Review: Final Fantasy VII (Switch) - Japan-based Nintendo Podcasts, Videos & Reviews!


Friday, May 17, 2019

Review: Final Fantasy VII (Switch)

by Danny Bivens

The introduction to...well, a lot of firsts for many gamers. 
Final Fantasy VII is a special game for many people, myself included. For a number of people, it was their introduction to anime boobs…or I mean, Japanese RPGs. While clearly debatable, VII is regarded as one of the greatest RPGs of all time. Regardless of your first impressions or long lasting memories of the game, there truly are a lot of great things to take away from VII as a whole. For the Switch port, this also holds true.

If you have interest in this game and are checking out this review, it’s pretty likely that you’ve played the game before. With that said, you probably know (for the most part) what to expect out of the story. The game does have a lot of tropes that we all know by heart (i.e. Cloud having amnesia, etc), but at the time when it was originally released, the game was unlike anything I had ever played. Cursing laced throughout the story (covered up with random symbols) and some of the screwed up situations that the characters would find themselves in was really eye opening. It’s by no means highbrow narrative, but I found the characters, then and now, endearing. I liked Barret being a bit of a meathead, Cloud being a loner, Sephiroth as THE biggest god damn maniac and the whole slew of other optional characters that could join your party. If you’re looking to relive the story that you might barely remember from 20 years ago, you can’t go wrong here. Even if you’re new to the Final Fantasy series, VII isn’t a bad place to start.
While Final Fantasy VII on the Switch retains the crude low polygonal look of the original, it is cleaned up a little bit visually. Similar to Final Fantasy IX (you can check out our review here), while in towns/caves/etc, the game features polygonal characters navigating through pre-rendered backgrounds. The cleaned up character models look fine, but seeing them on these backgrounds really makes the game show its age. FMVs also suffer a little bit from being somewhat low-resolution, too. The battle sequences look fine, with the character models appearing sharp and animating well. Overall, the visuals are a bit of a hodgepodge of old and new, but I didn’t have a problem with it.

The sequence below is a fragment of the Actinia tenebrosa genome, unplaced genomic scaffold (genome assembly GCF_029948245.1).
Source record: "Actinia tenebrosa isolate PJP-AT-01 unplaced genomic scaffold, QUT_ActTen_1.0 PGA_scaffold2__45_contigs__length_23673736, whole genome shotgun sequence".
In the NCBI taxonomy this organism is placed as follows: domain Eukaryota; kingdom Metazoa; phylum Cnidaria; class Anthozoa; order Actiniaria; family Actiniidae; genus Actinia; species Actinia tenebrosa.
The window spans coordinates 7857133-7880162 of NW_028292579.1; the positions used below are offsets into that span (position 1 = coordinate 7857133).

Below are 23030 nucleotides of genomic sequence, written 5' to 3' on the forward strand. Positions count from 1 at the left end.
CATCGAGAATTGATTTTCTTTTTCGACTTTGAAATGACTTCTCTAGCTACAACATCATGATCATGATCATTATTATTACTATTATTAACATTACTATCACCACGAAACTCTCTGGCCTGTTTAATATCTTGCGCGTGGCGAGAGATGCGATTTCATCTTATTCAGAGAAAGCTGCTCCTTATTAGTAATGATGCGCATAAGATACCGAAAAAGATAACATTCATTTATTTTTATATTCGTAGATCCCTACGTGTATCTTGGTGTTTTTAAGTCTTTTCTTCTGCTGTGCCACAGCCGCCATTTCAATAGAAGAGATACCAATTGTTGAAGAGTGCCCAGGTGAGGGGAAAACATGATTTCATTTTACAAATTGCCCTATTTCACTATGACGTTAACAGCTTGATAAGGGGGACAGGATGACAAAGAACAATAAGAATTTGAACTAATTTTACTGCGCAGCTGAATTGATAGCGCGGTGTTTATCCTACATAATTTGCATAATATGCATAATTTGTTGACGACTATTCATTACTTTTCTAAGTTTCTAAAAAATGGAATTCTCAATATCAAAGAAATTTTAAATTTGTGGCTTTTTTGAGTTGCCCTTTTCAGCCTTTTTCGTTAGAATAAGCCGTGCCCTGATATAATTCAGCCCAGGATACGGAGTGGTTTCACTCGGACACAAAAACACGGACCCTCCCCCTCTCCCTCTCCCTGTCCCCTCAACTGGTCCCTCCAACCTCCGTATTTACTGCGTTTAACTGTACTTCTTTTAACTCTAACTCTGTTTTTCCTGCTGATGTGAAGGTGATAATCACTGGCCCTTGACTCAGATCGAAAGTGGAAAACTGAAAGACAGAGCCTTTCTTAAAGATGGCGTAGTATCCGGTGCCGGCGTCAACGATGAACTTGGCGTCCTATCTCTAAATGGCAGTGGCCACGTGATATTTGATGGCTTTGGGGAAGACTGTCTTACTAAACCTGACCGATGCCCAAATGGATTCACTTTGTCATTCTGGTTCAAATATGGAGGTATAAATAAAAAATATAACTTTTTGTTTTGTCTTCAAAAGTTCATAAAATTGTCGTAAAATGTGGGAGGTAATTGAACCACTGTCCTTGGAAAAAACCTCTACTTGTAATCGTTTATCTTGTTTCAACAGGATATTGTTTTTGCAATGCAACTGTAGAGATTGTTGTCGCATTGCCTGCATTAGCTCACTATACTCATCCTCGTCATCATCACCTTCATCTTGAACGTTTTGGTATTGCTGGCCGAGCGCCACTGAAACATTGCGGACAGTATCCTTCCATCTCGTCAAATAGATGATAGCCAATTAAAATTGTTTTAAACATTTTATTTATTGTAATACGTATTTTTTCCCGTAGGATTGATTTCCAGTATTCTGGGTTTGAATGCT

The game’s soundtrack is awesome with tons of memorable, awesome tracks. As of right now, there is a glitch in the game where the music gets screwed up after entering battles. In the original Playstation release, the overworld music would pick up from where it left off before entering into battles so that you could hear the entirety of the track. In the current Switch version, tracks reset after entering battles. It’s a minor annoyance, and honestly, I don’t know if I would have even noticed it if there wasn’t such an outcry about this all over the internet. This does not ruin the game.
Gameplay and the systems found in VII have always been one of my favorites in the series. I enjoy the relatively quick pace of the battles and always found the Limit Break system to be pretty intuitive. Namely, I like the different options you have for your Limit Break attacks/actions. Finding and optimizing Materia can be challenging, but when you level it up and are tearing apart some of the tougher enemies in the game, it’s extremely satisfying.

Similar to Final Fantasy IX on the Switch, VII also has a few quality of life improvements to make the game more playable on modern platforms. Gamers are able to turn on a 3x speed mode (increases game speed), turn off random battles and activate nearly infinite Limit Breaks. These all can be very helpful. For me, since I played Bravely Default on the 3DS, I felt like I couldn’t go back to older RPGs. In that game, I got into a habit of grinding to gain some levels for a bit, but when I wanted to get on with the story, I would turn off random battles and just get to where I needed to advance the narrative. I played Final Fantasy VII the same way. Story, grind, story, grind. All of the options - 3x speed, random battles off, infinite limit breaks - were really beneficial to making me feel like I could enjoy VII on my own terms.
Final Fantasy VII on the Switch isn’t a perfect port, but there are definitely a lot of positives to walk away from here. The appeal of this version of the game is obvious - you can easily take the game on the go and also play it on the big screen whenever you want. Be aware, there are some issues, namely some minor annoyances with the sound and some graphical letdowns. If you can over look these small flaws, VII is more accessible than ever thanks to portability and the gameplay enhancements.

Final Score: 9.0

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